Mika’s been releasing quite a lot of interviews in Italy lately. Here’s a mash-up of some of them:
How do you split your time among your countless commitments to tv and music?
“I try to do things in a good way, taking it easy. It’s better to be slow and successful than being in a rush and having no good results. During the last months I’ve been going back and forth from the UK to France and Italy. I’m almost done with my album, which I partly recorded in LA and will be released in early 2015.”
Are you considering a duet with Chiara Galiazzo?
“I don’t know yet. “Stardust” was a magical chance. I wrote the song with Benny Benassi, I recorded it on my own and then it found its way in a duet with Chiara. It was a wonderful experience mostly because people let it into their hearts.”
Last year you said you chose to do tv with the sole purpose of making an independent album. Will it be this way?
“Yes. The contemporary music world is very different from the past. Once there were hundreds of record companies for as many artists, now there are four left. So what are we supposed to do now?”
You tell me.
“Are we supposed to ask for permission before making a record or choosing a single? I don’t think so. Nowadays everybody thinks a single is enough to smooth the way to an artist, but that’s not how it is. Singers need to be protected, followed in their own artistic and musical path, to be never left on their own. So yeah, my next album is going to be exactly the way I wanted it to be.”
Will there be songs in Italian?
Why did you agreed for a second year of XFactor?
“Because my purpose is making as much musical diversity as possible. My approach is an active one, together with the artistic director Luca Tommassini, concerning both the choice of the songs and the performance on stage, which is fundamental. I wanted to have a say this time.”
What’s different compared to last year? Are you more confident?
“Not at all. I think confidence is an illusion and sometimes it can hurt. Very much.”
You stated you’ve been a victim of bullying. In Italy it’s happening more and more often because of sexual orientation or weight. What’s the weapon to fight against it?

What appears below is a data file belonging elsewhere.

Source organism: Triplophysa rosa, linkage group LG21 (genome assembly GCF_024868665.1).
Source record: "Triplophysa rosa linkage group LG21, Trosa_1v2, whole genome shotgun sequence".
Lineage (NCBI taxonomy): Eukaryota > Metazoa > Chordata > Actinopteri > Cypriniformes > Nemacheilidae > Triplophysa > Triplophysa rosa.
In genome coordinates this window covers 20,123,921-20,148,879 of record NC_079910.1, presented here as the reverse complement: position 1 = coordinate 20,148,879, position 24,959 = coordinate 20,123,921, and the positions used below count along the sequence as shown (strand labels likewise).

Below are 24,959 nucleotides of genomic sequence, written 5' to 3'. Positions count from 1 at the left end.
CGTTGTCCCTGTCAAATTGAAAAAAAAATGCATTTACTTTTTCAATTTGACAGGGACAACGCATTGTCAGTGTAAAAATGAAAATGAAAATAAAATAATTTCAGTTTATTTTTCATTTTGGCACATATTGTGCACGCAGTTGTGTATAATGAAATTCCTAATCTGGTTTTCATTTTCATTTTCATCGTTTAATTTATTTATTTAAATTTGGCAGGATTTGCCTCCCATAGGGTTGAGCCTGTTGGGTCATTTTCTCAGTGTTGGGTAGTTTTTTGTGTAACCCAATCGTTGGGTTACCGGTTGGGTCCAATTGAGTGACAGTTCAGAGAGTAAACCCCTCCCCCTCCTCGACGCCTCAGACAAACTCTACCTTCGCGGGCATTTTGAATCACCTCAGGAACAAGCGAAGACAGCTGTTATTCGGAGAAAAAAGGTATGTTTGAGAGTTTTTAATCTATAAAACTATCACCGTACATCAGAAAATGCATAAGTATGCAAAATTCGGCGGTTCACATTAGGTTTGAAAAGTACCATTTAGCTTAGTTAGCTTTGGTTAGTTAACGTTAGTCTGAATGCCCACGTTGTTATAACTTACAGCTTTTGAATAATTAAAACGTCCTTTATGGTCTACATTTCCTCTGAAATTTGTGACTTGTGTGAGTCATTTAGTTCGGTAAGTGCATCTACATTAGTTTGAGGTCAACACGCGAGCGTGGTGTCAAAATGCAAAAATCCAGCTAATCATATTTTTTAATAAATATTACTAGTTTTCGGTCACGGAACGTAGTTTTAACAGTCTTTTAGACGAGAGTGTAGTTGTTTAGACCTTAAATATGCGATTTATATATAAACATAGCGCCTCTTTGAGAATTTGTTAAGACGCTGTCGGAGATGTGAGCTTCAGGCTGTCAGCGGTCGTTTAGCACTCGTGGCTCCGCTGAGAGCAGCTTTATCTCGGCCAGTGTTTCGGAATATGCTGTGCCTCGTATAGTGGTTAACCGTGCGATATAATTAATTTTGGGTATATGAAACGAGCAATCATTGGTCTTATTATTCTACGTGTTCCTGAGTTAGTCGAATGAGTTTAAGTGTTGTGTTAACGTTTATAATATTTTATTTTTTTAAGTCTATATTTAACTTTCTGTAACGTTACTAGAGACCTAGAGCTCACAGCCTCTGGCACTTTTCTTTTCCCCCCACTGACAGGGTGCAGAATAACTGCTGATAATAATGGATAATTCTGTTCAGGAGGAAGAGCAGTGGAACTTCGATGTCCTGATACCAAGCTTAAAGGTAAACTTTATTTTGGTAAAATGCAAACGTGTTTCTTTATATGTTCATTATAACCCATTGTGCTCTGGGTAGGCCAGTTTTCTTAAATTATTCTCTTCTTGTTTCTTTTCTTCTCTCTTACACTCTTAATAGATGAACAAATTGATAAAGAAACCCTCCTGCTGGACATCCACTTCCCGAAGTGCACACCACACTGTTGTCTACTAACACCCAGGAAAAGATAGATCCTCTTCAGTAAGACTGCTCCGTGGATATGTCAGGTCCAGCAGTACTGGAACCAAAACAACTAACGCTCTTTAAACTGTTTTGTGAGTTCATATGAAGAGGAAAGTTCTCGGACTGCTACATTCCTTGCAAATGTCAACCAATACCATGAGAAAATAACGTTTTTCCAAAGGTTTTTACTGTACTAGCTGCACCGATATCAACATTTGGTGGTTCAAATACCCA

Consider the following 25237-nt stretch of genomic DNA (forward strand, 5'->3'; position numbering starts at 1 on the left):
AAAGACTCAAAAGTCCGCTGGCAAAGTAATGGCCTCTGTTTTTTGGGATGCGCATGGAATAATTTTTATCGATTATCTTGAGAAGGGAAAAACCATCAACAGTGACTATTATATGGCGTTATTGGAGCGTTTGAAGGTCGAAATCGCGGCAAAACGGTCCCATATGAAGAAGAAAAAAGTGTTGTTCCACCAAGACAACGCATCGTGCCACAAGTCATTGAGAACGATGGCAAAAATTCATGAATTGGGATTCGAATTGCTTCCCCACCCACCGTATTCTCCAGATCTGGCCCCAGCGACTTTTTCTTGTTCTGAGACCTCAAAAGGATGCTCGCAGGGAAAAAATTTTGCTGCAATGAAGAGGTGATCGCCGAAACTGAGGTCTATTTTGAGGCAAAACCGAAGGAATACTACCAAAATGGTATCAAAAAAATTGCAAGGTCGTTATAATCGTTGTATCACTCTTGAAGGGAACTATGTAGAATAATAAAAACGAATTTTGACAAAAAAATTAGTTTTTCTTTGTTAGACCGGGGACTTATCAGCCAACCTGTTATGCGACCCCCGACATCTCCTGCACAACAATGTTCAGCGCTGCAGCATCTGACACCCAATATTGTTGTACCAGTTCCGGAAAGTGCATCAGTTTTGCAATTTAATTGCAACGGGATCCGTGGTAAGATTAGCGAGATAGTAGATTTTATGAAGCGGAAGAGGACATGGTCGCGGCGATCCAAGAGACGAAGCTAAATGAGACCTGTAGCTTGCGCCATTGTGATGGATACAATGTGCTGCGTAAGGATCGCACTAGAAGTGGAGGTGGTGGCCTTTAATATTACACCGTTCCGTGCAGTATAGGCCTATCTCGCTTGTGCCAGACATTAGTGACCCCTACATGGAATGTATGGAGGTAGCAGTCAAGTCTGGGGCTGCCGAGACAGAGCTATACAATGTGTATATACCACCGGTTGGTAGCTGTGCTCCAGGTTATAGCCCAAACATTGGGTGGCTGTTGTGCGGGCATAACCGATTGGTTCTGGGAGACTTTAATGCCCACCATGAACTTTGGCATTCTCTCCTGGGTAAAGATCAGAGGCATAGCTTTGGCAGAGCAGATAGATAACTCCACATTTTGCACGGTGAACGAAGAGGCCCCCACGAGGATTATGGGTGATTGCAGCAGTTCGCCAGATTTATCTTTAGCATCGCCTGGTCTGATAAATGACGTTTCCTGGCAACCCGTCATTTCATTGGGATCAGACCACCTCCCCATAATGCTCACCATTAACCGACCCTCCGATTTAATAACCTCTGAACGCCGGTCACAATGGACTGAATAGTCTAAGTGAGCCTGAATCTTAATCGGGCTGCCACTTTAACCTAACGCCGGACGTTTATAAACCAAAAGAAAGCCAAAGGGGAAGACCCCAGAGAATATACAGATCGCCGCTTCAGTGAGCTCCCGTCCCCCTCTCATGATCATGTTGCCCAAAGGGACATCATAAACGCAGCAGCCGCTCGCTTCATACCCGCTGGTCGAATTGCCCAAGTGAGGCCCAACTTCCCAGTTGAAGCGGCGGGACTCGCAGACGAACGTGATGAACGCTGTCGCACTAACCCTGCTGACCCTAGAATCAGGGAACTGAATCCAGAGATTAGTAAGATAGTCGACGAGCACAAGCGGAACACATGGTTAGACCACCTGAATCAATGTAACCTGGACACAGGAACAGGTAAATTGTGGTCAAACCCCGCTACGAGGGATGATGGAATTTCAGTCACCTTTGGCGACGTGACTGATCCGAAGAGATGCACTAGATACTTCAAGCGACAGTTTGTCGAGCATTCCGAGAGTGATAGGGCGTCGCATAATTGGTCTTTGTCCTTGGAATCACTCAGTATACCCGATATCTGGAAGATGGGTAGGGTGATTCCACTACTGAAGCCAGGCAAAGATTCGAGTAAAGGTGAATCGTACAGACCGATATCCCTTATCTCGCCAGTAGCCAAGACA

“It’s a cruelty. I think people should be taught the power of the balance between individuality and thoughtlessness, which is fundamental in life. If people learn that, then we’ll be able to claim we’ve found the key to freedom.”
What do you think about the Pope dealing with gay rights?
“The fact that the pope is a progressive person and is trying to do progressive things inside the Vatican system is remarkable and it makes me feel very positive. We now have a Pope who knows that this work has to be done. I’ve looked every day to see if there were some evolutions but eventually, the result wasn’t perfect (the one we were waiting for) but in my opinion, it’s a matter of time. He’s modern, He’s intelligent, and he’s also modest and he also has a knowledge of the political world system. He’s combative, he’s extremely educated and he’s opened to the world, more than the others I must say so we’ve started in the right way”
What about fashion?
“I like to wear good clothes, it’s a kind of art. During the X-Factor shows I’m going to wear nothing but Valentino Haute Couture suits, which are customized for me by some tailors who usually only work in the womens atelier. Every item requires a lot of handcrafted work, it first gets shaped in a paper model, which then gets divided into pieces. For every suit there are more than 200 pieces that need to be pulled together all over again.” This is a made-to-measure project, which gets inspired by the idea of a new dandy who has plenty of sassy embroidery “which looks like a Fortunato Depero painting and reminds of Jean Cocteau and ballets russes. Nowadays we can be more punk with a classical outfit than with ripped jeans. We don’t have to fear to put more poetry onto men clothes, yet staying masculine: shirt, suit, tie.” The singer claims to have worked with Maria Grazia Chiuri and Pierpaolo Piccioli, creative directors of the maison. A partnership born in Paris one year ago, while Mika was working as a coach at The Voice. “Nice, I can learn a lot from them. They are an unbelievable culture, according to them clothes tell stories and different worlds, without turning into theatre costumes.”